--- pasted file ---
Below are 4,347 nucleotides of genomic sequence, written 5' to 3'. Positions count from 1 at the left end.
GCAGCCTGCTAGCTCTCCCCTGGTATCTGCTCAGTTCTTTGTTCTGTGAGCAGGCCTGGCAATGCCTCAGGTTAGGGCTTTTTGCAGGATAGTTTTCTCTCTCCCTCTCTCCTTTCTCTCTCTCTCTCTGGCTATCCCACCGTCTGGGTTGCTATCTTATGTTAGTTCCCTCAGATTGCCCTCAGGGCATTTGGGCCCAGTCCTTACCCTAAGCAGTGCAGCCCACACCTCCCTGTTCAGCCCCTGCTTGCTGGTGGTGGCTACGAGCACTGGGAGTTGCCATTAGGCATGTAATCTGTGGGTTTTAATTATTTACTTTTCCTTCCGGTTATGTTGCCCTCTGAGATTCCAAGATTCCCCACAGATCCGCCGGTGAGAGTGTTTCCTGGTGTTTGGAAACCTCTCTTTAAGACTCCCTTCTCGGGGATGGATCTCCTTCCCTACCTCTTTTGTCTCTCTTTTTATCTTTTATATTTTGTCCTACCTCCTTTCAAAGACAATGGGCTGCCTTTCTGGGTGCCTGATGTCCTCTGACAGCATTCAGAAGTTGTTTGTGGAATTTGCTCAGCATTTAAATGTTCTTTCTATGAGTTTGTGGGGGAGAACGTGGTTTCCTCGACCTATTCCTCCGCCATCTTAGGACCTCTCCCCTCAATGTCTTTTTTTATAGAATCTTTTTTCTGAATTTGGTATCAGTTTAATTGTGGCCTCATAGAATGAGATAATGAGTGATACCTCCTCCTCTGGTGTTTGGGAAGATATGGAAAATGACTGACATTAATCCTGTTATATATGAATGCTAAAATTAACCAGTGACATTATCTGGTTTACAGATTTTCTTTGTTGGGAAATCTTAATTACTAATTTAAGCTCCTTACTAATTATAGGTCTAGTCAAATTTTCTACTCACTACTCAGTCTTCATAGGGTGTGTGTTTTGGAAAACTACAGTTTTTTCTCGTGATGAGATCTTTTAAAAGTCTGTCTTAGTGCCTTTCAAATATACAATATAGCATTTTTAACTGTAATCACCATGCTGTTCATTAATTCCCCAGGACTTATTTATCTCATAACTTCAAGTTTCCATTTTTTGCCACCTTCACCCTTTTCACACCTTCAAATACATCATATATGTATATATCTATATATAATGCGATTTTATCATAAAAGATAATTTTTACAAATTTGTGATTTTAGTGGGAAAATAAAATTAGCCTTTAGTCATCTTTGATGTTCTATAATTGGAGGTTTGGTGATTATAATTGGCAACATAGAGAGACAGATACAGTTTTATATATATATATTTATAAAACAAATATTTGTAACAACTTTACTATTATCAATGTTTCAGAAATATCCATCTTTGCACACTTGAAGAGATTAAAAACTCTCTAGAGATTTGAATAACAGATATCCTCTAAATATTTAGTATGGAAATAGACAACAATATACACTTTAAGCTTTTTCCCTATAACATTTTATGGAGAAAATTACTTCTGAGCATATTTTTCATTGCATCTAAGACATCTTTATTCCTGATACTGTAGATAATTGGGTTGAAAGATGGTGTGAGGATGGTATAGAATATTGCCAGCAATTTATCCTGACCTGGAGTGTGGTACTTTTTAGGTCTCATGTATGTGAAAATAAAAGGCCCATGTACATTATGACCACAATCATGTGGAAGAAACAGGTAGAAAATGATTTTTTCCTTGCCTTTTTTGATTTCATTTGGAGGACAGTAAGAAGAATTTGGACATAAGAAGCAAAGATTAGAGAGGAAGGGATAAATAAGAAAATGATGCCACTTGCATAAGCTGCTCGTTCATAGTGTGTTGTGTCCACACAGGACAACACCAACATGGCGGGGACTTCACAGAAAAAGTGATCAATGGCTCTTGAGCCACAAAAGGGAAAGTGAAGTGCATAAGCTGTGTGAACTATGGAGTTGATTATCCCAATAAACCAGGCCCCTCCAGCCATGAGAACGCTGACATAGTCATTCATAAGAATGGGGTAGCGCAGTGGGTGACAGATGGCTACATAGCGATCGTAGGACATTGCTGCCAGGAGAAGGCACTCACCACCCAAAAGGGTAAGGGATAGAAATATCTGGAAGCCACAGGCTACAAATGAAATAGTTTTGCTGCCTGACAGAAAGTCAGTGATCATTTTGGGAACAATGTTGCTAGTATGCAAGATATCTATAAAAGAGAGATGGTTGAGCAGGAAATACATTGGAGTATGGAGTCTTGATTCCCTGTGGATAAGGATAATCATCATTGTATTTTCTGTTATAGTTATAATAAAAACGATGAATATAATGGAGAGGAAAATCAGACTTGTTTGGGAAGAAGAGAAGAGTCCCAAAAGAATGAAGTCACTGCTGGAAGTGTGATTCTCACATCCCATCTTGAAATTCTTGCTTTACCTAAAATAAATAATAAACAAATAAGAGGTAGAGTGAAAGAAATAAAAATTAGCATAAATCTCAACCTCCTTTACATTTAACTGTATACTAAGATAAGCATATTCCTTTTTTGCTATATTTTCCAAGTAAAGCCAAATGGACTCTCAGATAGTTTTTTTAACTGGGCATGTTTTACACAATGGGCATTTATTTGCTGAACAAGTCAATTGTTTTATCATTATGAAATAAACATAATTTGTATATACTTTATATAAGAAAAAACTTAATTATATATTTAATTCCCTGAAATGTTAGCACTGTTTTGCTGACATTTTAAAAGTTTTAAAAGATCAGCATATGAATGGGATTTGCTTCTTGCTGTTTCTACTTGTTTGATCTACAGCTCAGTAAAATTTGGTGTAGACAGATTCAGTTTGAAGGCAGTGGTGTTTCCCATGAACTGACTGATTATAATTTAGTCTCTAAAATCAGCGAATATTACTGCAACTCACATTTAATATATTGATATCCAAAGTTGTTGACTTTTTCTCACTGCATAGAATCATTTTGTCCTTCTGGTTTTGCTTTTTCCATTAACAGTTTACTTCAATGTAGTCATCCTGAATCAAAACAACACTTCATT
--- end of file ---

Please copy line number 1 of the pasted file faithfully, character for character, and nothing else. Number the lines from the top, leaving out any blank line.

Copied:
Below are 4,347 nucleotides of genomic sequence, written 5' to 3'. Positions count from 1 at the left end.